born August 17, 1953 in Nitchidorf (German Nitzkydorf), Romania
German-Romanian writer (Nobel Prize in Literature 2009)
70th birthday on August 17, 2023
Herta Müller began writing under extremely difficult circumstances which gave little indication that she would one day receive the Nobel Prize in Literature. Born on August 17, 1953, she grew up in the small, German-speaking village of Nitchidorf in Romania. Her ancestors were Banat Swabians who sent their children to German schools. Nitchidorf was no bucolic idyll; Müller felt “homeless and unfree” among the demoralized villagers, who had failed to come to terms with their Nazi complicity and some of whom were informers for the totalitarian Ceauşescu regime. Her irascible father had been an SS soldier; her mother was damaged by the five years spent in a forced labor camp in the Soviet Union. Resentment and distrust, selfishness and injustice were her earliest impressions. It was not until she was fifteen that Herta Müller learned Romanian. She has described her initial writing in German as an attempt to cope with the silence and existential angst she experienced growing up. Her texts are colored by many autobiographical references.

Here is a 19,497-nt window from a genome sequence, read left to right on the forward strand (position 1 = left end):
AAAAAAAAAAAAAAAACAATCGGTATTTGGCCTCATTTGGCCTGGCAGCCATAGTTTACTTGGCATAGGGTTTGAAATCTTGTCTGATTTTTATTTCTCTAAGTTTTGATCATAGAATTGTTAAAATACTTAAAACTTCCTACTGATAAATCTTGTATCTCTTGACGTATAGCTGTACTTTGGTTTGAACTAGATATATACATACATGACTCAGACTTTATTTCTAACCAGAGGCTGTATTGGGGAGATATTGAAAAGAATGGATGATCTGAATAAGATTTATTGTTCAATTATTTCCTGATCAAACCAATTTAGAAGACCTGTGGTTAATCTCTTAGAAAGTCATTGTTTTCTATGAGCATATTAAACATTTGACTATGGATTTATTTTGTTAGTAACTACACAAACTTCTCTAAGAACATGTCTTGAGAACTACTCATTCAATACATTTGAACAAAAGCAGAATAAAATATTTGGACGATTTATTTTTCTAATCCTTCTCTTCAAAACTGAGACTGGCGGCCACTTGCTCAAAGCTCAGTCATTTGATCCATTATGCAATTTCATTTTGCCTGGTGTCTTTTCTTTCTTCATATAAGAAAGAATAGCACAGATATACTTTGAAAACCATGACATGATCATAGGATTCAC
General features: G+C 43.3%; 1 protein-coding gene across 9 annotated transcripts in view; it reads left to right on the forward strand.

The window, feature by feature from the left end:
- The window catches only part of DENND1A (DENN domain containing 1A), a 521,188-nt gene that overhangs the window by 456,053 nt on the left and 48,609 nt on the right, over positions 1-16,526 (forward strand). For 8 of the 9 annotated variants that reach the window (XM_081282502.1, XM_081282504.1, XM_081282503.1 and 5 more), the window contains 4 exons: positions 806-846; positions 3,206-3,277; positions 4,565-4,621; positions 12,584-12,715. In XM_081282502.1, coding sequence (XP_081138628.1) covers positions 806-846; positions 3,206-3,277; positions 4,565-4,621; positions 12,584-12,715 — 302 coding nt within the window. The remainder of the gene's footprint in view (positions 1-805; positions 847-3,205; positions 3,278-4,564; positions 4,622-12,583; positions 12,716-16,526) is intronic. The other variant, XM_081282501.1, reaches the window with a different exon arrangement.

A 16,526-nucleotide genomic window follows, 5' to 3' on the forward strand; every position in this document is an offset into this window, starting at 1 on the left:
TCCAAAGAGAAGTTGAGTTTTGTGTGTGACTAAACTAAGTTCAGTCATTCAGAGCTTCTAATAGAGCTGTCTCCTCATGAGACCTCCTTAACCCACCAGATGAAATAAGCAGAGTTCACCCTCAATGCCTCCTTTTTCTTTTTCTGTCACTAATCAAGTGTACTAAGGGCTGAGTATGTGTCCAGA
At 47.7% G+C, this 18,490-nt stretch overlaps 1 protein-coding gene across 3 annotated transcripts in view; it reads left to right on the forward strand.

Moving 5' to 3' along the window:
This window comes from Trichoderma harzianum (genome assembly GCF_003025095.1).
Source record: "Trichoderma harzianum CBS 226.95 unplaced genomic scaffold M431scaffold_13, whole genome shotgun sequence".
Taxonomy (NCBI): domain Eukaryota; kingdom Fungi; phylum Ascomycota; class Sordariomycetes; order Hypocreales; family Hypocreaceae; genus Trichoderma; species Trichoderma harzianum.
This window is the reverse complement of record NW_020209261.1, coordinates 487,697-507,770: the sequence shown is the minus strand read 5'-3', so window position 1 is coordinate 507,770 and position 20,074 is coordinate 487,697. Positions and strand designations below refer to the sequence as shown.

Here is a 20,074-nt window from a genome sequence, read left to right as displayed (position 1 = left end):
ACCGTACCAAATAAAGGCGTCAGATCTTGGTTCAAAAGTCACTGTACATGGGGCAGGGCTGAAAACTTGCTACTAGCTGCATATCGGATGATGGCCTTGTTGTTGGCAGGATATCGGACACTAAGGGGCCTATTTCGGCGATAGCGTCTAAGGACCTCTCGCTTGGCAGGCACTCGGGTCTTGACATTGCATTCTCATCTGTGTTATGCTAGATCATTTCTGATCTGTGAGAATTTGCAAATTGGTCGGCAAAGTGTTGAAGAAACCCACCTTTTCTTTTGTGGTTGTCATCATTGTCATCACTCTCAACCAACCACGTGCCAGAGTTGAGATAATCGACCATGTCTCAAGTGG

The Nobel Committee praised Müller as someone “who, with the concentration of poetry and the frankness of prose, depicts landscapes of the dispossessed.” The presentation speech also emphasized that the reader of her prose quickly grasps that “something concerning life or death is at stake.” In a collection of autobiographical essays, Der König verneigt sich und tötet (2003, English title The King Bows and Kills), the author gives the following explanation:
In writing, I must go to where I am most hurt inside as there would otherwise be no need for me to write at all.
The author does not completely trust words. In a 2009 interview she does concede, however, that language is indeed powerful:
It's not true that there are words for everything. It's also not true that you always think in words. There are inner realms devoid of language that pull you to places where no words can exist.
Müller's artful use of language, inventive word combinations, unusual metaphors and illuminating images nevertheless allow her a glimpse “between the sentences” into the realms that elude consciousness.
After graduating from high school, she studied German and Romanian at the West University of Timişoara from 1973 - 1976 and then worked as a translator in a machine factory. Only a small circle of friends initially knew of her texts, which dealt with the effects of political pressure on people. Her first book, Niederungen (English title Nadirs), is a collection of short stories published in 1982 in Bucharest in a heavily censored version. In terse sentences and unusual metaphors, she draws a realistic picture of the existing society, at times alluding to the latent uneasiness and hidden distortions in a fractured, surrealistic fashion: